The prayer of an Alaska runner

Editor's note: The theme of Arlitia Jones' new play, "Come to Me, Leopards," calls to mind a recent essay, "Running," by former Daily News staffer Cinthia Ritchie. The piece was originally published in Sport Literate literary magazine and is included in the "Best American Sports Writing 2013" collection. We asked her to supply readers with an excerpt and some background about it.

I wrote "Running" after a run up toward Wolverine Peak on a muddy spring day when the trees were bare and snow scarred the trail and the air felt damp and obstinate. I felt obstinate too. A few months earlier I had moved back to Anchorage from Seward, where I had lived for two years, and I couldn't adapt to city life, couldn't get used to the traffic or noise or bustle.

So I sat down, still in my dirty running clothes, and began writing. I wrote through the night, getting up only to eat and walk the dog. I wrote the way I felt: fierce and gritty, with the taste of mud between my teeth.

I finished "Running" the next morning, and after sharing it with my writing group, submitted it to the "Sport Literate" essay contest. I didn't expect much. The essay was written in a simplified form, to mimic running cadence. I was a bit embarrassed by it, actually.

"Running" won the "Sport Literate" essay contest and editor William Meiners later submitted it to the "Best American Sports Writing" anthology, where it was chosen as part of this year's collection, along with writers from The New Yorker, Outside and The New York Times Magazine.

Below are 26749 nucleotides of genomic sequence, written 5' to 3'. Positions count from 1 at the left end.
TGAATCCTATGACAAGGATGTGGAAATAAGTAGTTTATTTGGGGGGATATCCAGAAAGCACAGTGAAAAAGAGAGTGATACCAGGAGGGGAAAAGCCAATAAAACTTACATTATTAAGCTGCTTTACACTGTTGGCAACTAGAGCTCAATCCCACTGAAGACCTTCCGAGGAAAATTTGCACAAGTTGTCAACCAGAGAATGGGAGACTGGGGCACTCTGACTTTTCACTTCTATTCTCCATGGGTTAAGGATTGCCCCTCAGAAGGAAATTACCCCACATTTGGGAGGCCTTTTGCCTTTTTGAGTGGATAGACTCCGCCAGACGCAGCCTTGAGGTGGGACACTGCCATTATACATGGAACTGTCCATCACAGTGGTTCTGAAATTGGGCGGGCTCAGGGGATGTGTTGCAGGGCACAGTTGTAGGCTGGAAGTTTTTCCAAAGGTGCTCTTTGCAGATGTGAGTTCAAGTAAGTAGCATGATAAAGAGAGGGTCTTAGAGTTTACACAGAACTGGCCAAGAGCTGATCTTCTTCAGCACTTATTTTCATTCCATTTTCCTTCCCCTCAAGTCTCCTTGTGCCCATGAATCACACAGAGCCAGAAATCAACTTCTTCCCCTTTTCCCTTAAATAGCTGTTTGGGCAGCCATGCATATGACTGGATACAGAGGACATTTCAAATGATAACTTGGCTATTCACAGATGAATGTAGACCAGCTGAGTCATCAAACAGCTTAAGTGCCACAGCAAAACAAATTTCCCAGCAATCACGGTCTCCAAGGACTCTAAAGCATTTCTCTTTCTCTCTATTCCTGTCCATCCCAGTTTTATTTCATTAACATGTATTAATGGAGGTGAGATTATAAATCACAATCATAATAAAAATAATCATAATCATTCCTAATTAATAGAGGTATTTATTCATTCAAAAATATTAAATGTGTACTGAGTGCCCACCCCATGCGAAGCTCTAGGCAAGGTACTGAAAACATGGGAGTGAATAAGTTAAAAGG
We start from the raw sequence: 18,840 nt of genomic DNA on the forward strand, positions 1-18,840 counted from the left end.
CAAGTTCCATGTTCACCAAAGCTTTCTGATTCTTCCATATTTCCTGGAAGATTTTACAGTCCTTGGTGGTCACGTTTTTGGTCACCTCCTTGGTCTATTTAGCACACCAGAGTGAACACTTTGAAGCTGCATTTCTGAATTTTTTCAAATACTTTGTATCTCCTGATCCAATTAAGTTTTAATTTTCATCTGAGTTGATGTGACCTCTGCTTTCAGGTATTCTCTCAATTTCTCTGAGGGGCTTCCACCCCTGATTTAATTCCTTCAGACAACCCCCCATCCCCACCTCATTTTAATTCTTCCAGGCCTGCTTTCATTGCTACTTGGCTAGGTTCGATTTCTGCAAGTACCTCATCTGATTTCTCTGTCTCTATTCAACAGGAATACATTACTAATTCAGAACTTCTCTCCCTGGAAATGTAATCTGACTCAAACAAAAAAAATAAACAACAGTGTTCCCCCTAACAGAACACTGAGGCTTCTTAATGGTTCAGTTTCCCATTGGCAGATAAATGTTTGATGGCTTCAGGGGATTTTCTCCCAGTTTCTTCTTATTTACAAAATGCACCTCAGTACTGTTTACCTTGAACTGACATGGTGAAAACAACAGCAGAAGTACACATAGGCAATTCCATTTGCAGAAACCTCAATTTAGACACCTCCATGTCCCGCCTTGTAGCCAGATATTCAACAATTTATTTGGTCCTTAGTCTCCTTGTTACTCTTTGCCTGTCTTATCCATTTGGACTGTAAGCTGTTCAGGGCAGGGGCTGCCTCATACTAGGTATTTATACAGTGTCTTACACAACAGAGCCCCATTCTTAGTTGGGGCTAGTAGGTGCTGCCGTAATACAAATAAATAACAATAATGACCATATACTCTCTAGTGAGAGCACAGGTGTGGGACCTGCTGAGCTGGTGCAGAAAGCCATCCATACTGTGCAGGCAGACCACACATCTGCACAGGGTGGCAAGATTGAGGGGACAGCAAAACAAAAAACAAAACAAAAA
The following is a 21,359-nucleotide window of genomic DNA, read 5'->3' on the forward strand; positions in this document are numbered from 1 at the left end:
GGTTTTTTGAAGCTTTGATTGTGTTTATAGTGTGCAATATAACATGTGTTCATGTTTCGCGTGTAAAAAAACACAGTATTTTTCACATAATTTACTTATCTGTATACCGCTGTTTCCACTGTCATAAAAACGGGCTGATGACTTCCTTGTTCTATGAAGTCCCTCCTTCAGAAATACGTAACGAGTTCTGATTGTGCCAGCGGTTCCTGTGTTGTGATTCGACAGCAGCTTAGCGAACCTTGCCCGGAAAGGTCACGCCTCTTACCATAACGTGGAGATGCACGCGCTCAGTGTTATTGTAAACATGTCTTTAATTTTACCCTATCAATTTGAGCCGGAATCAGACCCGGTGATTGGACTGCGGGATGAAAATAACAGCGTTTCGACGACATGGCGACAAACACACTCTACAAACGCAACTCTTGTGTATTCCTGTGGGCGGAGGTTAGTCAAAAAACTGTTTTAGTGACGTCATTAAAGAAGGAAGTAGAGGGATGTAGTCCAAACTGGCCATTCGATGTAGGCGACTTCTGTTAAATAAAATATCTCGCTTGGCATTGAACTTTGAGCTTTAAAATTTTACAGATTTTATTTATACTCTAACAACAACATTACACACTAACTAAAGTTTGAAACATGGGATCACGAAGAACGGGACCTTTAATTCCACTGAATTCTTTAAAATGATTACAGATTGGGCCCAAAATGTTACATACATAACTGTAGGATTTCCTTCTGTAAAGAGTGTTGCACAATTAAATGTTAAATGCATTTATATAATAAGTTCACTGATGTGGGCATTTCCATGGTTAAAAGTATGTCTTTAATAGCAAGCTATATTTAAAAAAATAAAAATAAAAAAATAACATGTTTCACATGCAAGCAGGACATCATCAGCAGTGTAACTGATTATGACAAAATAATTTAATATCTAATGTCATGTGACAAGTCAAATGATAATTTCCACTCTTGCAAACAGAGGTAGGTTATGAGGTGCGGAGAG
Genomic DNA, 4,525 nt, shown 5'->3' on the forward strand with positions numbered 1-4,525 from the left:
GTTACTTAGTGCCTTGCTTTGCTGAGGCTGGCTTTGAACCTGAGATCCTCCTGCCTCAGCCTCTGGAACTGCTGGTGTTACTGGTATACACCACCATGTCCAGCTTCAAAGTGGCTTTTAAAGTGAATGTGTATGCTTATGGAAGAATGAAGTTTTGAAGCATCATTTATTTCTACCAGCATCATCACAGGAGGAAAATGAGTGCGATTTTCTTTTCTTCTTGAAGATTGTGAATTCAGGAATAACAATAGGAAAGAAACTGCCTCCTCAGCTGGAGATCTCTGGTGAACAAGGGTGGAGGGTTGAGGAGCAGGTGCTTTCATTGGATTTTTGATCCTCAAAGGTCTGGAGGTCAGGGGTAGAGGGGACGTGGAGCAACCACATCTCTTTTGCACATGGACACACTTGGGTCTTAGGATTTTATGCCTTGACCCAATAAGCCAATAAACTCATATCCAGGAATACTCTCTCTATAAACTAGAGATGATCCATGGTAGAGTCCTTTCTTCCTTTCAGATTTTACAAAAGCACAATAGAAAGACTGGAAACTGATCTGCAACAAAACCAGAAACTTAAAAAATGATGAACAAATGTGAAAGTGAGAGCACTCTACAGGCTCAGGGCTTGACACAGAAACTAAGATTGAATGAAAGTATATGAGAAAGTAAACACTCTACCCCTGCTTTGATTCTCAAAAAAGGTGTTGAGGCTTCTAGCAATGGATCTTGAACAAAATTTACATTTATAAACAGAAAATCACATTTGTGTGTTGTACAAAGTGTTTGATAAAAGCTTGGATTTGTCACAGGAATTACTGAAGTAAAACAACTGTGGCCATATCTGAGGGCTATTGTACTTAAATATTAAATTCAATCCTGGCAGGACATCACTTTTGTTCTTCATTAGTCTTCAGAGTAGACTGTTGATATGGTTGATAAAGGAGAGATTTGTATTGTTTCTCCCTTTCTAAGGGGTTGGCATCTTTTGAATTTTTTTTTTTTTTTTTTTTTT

I still don't consider "Running" an essay. It's a prayer, a litany. It's that one moment of standing on top of a mountain and being grateful for every bad space in your life because it's led you here, to this one perfect and beautiful and wild place.

-- Cinthia Ritchie

From "Running":

It's past midnight and I'm running down Flattop Mountain, the air milky grey with the Alaska twilight, the moon fat and full and hanging in the sky like something ripe. I leap over rocks, hurl myself down small ridges. All around is silence, an immense and penetrating silence that fills my chest and hums my veins until I can taste it in my mouth, linger it against my tongue.

Once I saw a wolf up here, late at night, the dog and I running in the green darkness, and we froze, all three of us. I grabbed the dog's collar, held tight. The wolf lifted its head and loped off through the brush, its stride smooth and achingly graceful. I wanted to follow, wanted to feel my own stride even out until it became lush and primal, until I lost all sense of time and logic, until wildness wept through my veins.

On the way down, I tore up the mountain, scree and mud flying as I ran, my hands clenched, tiny cries escaping my throat and lifting up in pure and terrible glory.

Growing up on a farm in northwestern Pennsylvania, I ran through the fields and pastures, down the hilly dirt roads, across the marsh and through the narrow, cold creek. Arms outstretched, eyes slit against the sun's glare. I ran in cheap Kmart sneakers, kicking them off in mid-stride, the grass warm and dry against my bare heels, callused tough and hard as an animal's. Sun hot, air smelling of hay and dust and sweet cow manure. I ran because I loved the feel of wind on my shoulders, loved my hair scattering my face, loved the wisdom of my knees instinctively bending to absorb the shock of rocks and hard, narrow gullies.